TORONTO – Going back to school can be a stressful time, but it doesn’t have to be.

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Even with all the uncertainty surrounding the second pandemic school year, experts said there are things parents can do to try and make the transition go smoothly for children.

Good communication is one of them.

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“It is important that we are checking in with our children at this time,” Dr Tyler Black, a child and adolescent psychiatrist and an assistant clinical professor at the University of British Columbia, told Granthshala news channel on Saturday.

“Kids are going to be stressed during a pandemic,” he said, especially when they are going back to school.

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Black said that simply empathizing that this is a difficult time and asking if there is anything you can do to help can be beneficial.

Katherine Earl, a certified educator and founder of My Life Creative, a website that sells art-based products for kids, agreed.

“They’ve been out of school for a really long time, so they must be feeling things like social anxiety, separation anxiety,” Earl told Granthshala news channel on Saturday.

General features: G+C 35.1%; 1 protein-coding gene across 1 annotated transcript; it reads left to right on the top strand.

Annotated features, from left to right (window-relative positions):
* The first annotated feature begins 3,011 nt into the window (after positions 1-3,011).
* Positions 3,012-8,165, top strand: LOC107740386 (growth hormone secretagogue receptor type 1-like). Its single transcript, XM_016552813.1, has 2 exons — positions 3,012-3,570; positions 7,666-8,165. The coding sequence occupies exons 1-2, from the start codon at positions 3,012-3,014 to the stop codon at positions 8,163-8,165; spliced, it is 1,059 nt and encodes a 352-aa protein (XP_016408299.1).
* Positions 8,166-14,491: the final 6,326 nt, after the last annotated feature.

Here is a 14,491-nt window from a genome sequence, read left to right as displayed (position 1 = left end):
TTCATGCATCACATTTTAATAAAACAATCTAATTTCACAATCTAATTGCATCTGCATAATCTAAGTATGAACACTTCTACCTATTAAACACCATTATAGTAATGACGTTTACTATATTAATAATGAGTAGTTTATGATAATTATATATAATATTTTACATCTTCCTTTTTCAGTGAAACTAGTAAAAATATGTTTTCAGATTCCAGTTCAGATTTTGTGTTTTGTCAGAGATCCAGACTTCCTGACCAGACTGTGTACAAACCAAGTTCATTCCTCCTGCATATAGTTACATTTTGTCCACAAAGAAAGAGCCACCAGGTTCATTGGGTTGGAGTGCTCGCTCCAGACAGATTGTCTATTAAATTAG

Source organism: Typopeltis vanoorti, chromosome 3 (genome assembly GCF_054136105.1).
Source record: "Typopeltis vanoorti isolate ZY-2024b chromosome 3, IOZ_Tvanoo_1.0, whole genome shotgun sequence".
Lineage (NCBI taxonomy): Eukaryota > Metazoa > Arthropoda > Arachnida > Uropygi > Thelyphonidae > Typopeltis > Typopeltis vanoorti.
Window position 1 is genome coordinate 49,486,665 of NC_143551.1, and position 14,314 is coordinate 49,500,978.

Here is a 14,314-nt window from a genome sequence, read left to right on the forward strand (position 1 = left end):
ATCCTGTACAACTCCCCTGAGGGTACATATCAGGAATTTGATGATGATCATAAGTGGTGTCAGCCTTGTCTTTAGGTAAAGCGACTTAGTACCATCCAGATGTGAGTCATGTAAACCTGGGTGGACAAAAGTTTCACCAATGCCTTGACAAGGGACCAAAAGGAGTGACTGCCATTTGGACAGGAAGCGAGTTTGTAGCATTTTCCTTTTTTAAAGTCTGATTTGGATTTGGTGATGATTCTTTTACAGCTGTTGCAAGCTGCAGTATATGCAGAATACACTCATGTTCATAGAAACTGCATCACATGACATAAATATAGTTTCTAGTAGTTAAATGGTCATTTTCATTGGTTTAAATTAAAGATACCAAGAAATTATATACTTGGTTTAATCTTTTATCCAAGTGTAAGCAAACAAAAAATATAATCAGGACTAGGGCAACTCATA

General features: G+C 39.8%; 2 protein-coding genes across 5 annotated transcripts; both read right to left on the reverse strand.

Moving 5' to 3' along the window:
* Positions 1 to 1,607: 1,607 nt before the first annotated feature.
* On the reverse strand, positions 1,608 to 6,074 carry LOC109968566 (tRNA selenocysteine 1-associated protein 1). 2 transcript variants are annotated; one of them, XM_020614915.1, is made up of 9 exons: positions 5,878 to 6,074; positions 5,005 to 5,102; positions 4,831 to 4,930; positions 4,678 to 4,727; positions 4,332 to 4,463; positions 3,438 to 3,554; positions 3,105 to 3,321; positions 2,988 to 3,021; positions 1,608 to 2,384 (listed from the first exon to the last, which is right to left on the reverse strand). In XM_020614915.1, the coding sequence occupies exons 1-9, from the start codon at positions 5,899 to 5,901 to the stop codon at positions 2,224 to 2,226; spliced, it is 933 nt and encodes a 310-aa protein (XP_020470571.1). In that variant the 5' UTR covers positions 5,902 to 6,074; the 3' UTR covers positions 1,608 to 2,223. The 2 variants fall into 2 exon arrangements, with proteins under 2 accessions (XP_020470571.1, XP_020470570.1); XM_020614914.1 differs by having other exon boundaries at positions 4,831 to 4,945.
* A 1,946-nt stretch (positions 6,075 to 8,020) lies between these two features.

“It’s common as parents and adults to open up the lines of communication with our children and to talk about feelings, to talk about mental health so that they are able to come to us. Feel comfortable when they feel anxious or overwhelmed,” she said.

And if kids are feeling stressed, she suggests using affirmations to help build positive self-talk and confidence – statements that typically begin with ‘I can’ or ‘I am. There are.

Some examples are: ‘I can do difficult things’; ‘I am brave.’

“The more your kids repeat their affirmations, the more quickly they’ll believe they’re true and absorb the positive message,” Earl said.

Those positive statements will be even more effective if they’re fun, so Earl recommends getting kids creative and putting affirmations on a poster, T-shirt, or bracelet.

Once children adopt that positive mindset, their self-esteem and confidence will improve, she said.

Black agreed that making things fun can help children who are struggling with stress or anxiety.

“Sometimes people get caught up in the academic side of school,” he said. “What kids are probably missing most is the social connection of being around friends and doing activities together.

“It would be really cool if we could make school easy and fun,” he said. “And slowly get the kids where they are in regards to the amount of work so they don’t feel like they have to do everything while they’re under stress.”